This is a new focus for my laboratory, and we are actively exploring the neurobiology of the effect of diet or exercise on executive function, and its relationship to obesity and dieting. So far we have demonstrated that, after randomising rats to groups that either receive standard rat chow or to those that have 2-hr daily access to high-fat, high-sugar (HFHS) drinks (e.g., sweetened condensed milk) or a western cafeteria diet (e.g., cakes, biscuits, pies, etc), the HFHS diet condition show increased impulsivity compared to the control diet rats. I would like to see this work expanded in several directions: How does food affect the neurobiological mechanisms of executive function? What are the major histological or genetic changes? Does diet affect other executive control tasks? How might we reverse or prevent this effect? How does this relate to obesity and consumption of obesogenic foods?



A/Prof Kevin KEAY. Rm S502. 9351 4132. keay@anatomy.usyd.edu.au

Following injury and some surgical procedures, a number of individuals are left with persistent pain that has been attributed to the pathophysiological consequences of nerve damage (neuropathy). In these individuals, pain persists despite well-established post-operative or post-injury clinical management procedures and the use of conventional analgesic treatments. The pain in these individuals persists long after healing of the injury or the surgical site, and is given the diagnostic label of a chronic neuropathic pain state. People with chronic pain states typically present clinically with a range of co-morbid physiological, behavioral, affective and cognitive changes. More often than not it is these co-morbid changes referred collectively to as “disabilities”, that are the significant and debilitating consequences of the chronic neuropathic pain state.

There are three puzzling observations arising from the clinical literature on chronic neuropathic pain: firstly despite similar injuries or surgical procedures, not all people develop chronic neuropathic pain; secondly, the degree of neuropathic pain a patient describes does not correlate with the severity of the disabilities demonstrated and thirdly there are a population of people with the diagnostic sensory criteria of neuropathic pain that have no disabilities at all.

In a rat model of chronic neuropathic pain, we showed that several measures of sensory hypersensitivity (indicators of neuropathic pain) do not correlate with the degree of disability and further that there are rats with sensory hypersensitivity with no disabilities at all.

The rat model recapitulates the clinical picture with remarkable accuracy and we are currently using this to study the following major question: What is the role of early life stress on resilience and vulnerability to developing chronic neuropathic pain? We have asked this question because there is evidence that, early-life stress can modify the resilience or vulnerability of an individual to stress, threat or pain in later life through a number of epi-genomic and non-genomic mechanisms. The model of early life stress we are currently using is early post-natal inflammation. We are determining the central, peripheral and complex behavioural consequences of this early life stress (ELS) on the development of neuropathic pain.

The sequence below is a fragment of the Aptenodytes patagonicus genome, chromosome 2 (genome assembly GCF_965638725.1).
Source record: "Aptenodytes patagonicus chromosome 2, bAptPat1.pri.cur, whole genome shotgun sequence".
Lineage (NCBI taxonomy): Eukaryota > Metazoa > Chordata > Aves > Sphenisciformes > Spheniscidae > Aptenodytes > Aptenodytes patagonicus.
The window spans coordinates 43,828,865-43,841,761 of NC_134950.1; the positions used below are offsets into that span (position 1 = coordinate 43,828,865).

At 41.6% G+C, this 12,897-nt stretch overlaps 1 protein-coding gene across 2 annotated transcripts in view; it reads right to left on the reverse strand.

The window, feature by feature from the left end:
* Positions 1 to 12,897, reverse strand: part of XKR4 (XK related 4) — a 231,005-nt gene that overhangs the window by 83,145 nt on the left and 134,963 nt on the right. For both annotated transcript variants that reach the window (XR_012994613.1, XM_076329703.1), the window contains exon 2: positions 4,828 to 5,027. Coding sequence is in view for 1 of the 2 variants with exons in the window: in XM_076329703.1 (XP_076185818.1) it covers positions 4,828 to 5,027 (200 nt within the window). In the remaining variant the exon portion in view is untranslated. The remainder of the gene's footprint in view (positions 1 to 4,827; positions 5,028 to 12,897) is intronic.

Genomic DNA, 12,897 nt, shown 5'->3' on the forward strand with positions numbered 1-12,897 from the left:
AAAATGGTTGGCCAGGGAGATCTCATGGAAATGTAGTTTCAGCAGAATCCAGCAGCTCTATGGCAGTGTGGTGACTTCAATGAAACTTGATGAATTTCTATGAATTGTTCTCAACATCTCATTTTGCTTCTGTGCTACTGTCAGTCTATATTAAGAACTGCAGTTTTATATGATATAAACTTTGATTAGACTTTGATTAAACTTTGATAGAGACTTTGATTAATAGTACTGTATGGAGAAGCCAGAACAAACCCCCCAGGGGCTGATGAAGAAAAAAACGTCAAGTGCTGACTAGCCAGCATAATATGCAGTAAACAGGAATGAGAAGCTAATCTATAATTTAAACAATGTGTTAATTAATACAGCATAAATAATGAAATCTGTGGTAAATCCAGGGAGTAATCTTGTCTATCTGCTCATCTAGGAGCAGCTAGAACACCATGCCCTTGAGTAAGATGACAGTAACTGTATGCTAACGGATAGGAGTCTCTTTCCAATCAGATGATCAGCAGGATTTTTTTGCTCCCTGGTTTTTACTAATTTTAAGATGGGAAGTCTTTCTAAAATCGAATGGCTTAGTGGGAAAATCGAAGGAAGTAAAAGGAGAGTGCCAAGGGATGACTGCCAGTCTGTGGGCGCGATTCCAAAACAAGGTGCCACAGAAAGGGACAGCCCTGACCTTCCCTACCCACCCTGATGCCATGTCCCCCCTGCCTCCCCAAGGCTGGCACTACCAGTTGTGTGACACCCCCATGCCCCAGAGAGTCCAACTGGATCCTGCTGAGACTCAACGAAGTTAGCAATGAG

Dr Sean LAL. Room S468. 9351 3209. sean.lal@sydney.edu.au
Associate supervisors: Prof. Cris dos Remedios and Dr. Amy Li

Our translational research focuses on the human heart. We aim to investigate the molecular basis of cardiomyopathies, cellular changes in ageing, and intrinsic mechanisms of cardiac regeneration. We uniquely draw on tissue from The Sydney Heart Bank (SHB), which comprises of over 20,000 cryopreserved human cardiac samples from our collaborations with St Vincent's Hospital and Royal Prince Alfred Hospital. Over the years, we have developed an extensive tissue database and international research network with the common goal to further our understanding of human heart failure. Techniques include tissue microarray profiling, immunohistochemistry, immunofluorescence, RT-PCR, Western blots, cell culture and functional phosphorylation studies.



Prof Frank LOVICU. Rm S252. 9351 5170. frank.lovicu@sydney.edu.au

Research in our laboratory is directed at identifying the mechanisms that regulate cell behaviour involved in eye lens development, growth and pathology. Using a range of techniques (including tissue culture, immunolabelling, qRT-PCR, chromatography, Western blotting, light and confocal microscopy, in vitro biological assays and transgenic mouse strategies), we investigate the expression, effects and function of different growth factors and their receptors, as well as the regulation of their intracellular signalling in cells.